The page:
415 x 550 mm., double page leaf with engraved portrait of John Speed and letterpress title to the ‘Prospect of the Most Famous Parts of the World’, verso blank, with manuscript ownership inscription of Ben Jonson lower right and his motto upper right. Some light folding to the title, otherwise in good condition.
The title page to BEN JONSON’S COPY OF THE SPEED ATLAS WITH HIS SIGNATURE AND MOTTO. Ben Jonson autographs are very rare on the market. The title page to ‘A Prospect of the Most Famous Parts of the World’ bearing his signature ‘Sum Ben: Jonsonij’ and motto ‘tanquam explorator’ above partly shaved by early rebinding at some point. With opposing portrait of John Speed in its first edition.
Ben Jonson’s (1572- 1637) library is celebrated as being the first of a major literary figure to survive in any great quantity. David McPherson in his 1974 work identifies 206 books, mostly in institutions. The Speed was his only atlas and was ‘unquestionably the most luxurious and valuable book he is known to have owned’ (Quaritch). Speed and Jonson may well have known each other. Jonson’s patron for much of his life and schoolmaster at Westminster was William Camden, fellow antiquarian and close friend of John Speed.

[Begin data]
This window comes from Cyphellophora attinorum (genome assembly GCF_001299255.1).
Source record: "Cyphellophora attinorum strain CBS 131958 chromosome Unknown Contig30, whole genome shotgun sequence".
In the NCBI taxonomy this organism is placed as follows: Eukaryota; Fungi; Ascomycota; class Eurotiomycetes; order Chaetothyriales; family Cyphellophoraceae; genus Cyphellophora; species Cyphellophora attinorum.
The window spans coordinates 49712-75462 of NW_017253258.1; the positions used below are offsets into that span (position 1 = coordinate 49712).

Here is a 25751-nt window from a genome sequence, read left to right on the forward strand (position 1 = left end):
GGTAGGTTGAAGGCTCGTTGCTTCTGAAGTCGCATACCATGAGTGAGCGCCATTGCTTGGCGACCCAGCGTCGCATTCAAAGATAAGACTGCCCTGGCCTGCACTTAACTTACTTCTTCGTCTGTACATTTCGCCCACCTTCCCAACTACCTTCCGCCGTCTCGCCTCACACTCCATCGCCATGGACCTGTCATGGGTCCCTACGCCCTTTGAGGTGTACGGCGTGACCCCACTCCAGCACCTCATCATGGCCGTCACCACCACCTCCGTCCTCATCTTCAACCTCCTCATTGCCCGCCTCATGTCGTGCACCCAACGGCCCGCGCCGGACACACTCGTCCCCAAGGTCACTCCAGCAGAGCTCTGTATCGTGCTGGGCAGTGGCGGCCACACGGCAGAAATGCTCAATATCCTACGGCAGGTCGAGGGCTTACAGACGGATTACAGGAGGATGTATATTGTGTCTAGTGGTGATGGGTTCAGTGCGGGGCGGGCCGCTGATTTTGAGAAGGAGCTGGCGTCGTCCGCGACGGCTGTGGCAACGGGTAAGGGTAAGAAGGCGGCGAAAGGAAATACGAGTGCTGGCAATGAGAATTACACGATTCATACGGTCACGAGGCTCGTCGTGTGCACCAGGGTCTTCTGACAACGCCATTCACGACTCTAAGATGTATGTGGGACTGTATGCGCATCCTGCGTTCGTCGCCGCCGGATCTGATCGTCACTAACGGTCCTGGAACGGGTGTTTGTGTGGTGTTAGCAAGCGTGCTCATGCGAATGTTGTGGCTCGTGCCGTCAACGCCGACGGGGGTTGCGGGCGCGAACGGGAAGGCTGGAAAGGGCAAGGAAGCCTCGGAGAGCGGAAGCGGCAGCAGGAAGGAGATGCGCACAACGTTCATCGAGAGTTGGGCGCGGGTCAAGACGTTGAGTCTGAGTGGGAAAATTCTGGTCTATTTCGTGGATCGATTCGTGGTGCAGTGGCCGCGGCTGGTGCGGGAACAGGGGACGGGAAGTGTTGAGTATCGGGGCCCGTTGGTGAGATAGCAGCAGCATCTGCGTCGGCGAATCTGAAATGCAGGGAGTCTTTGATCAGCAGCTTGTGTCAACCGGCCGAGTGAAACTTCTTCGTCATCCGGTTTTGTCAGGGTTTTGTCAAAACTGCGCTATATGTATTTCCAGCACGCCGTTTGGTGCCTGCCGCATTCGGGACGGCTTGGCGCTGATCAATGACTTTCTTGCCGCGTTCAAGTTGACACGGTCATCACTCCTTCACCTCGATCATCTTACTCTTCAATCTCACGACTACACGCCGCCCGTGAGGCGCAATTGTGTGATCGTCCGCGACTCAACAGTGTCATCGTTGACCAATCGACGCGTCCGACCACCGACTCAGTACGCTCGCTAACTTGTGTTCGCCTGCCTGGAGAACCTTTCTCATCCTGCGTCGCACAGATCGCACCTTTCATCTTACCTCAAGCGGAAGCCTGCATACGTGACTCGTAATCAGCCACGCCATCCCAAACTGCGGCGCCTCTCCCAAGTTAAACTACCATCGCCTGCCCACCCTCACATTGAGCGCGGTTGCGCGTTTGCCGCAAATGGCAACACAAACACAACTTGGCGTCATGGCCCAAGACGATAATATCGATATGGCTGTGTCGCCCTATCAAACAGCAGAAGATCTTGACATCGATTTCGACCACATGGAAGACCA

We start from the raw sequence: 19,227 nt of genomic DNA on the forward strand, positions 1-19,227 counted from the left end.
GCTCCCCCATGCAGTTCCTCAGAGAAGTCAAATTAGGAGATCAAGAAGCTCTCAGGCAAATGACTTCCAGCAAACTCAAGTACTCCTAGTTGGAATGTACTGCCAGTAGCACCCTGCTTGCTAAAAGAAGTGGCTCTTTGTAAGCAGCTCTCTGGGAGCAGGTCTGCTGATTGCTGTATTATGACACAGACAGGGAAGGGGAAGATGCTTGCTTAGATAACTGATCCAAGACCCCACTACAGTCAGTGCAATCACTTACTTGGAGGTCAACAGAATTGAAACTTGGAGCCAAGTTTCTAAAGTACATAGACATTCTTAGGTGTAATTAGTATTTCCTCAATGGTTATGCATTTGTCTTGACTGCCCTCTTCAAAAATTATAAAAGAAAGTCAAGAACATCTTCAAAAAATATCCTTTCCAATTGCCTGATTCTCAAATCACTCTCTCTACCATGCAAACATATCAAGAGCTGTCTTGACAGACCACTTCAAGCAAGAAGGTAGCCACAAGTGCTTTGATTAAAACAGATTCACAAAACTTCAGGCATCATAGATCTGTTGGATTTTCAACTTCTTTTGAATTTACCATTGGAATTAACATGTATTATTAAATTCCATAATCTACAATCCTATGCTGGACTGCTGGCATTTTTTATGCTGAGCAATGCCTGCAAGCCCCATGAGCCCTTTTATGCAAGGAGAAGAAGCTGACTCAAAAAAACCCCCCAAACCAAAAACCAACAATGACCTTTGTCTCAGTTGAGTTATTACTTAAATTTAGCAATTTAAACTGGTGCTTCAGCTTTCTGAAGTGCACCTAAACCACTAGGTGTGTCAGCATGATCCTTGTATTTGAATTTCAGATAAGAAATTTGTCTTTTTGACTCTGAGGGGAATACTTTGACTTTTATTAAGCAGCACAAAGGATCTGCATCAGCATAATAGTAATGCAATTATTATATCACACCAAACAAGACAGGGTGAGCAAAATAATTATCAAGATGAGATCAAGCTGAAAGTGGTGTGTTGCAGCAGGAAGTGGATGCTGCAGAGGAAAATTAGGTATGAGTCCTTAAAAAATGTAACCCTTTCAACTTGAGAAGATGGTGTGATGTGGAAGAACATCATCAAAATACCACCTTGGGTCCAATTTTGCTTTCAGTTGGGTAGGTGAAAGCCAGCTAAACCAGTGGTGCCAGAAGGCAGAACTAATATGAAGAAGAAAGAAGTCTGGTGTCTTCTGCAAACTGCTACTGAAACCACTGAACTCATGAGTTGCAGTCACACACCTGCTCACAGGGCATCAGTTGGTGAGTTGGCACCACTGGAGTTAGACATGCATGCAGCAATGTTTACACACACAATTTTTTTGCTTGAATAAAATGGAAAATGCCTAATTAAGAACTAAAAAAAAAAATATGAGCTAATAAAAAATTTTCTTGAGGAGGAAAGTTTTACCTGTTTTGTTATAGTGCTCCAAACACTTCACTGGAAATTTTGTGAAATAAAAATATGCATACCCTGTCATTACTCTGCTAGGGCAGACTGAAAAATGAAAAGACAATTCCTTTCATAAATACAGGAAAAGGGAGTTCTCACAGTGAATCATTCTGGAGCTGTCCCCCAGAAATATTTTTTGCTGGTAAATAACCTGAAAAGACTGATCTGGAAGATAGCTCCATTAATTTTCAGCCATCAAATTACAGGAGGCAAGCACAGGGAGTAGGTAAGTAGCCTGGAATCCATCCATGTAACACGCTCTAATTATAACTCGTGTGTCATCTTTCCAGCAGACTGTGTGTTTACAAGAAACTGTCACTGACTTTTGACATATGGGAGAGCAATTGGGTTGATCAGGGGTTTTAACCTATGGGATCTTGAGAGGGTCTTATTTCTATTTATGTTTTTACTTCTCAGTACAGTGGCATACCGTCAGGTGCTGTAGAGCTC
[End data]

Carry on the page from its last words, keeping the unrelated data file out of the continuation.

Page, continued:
Speed’s work was the first folio atlas of the world printed in England although the plates were engraved in the Netherlands. It is arguably the most prestigious English atlas of the seventeenth century. The author John Speed (1552-1629) was a historian and is the most famous of all the English map makers. John Speed died 28 July 1629 and in the same year the publisher George Humble’s original copyright for the work ended. Shortly after this Humble began work on some revisions for another edition. To accompany this second edition of the ‘Prospect’ and mark the life of Speed, Humble commissioned Salomon Savery (1594-1678) to engrave a portrait of him. He is depicted seated at a table holding a divider over a map. It is engraved following a painting of him by Michiel Miereveldt which at the time belonged to his grandson Samuel. Provenance: Lord Egerton of Tatton Park, Cheshire; Sotheby’s London 14 December 1953 lot 650 (the atlas) for £200 to Gledhill; Bernard Quaritch Ltd., c.1985. ESTC S122258; Hind (1952-64) vol. 3 p. 220 no. 3; Map Collectors Circle (1975) ‘Portraits of Geographers’ 105; McPherson, David (1974) ‘Ben Jonson’s Library and Marginalia: An Annotated Catalogue’, in ‘Studies in Philology, 71 no. 176; Shirley ‘Atlases in the British Library’, T.Spe 1f & 2b; Skelton (1970) 18; Worms & Baynton-Williams (2011).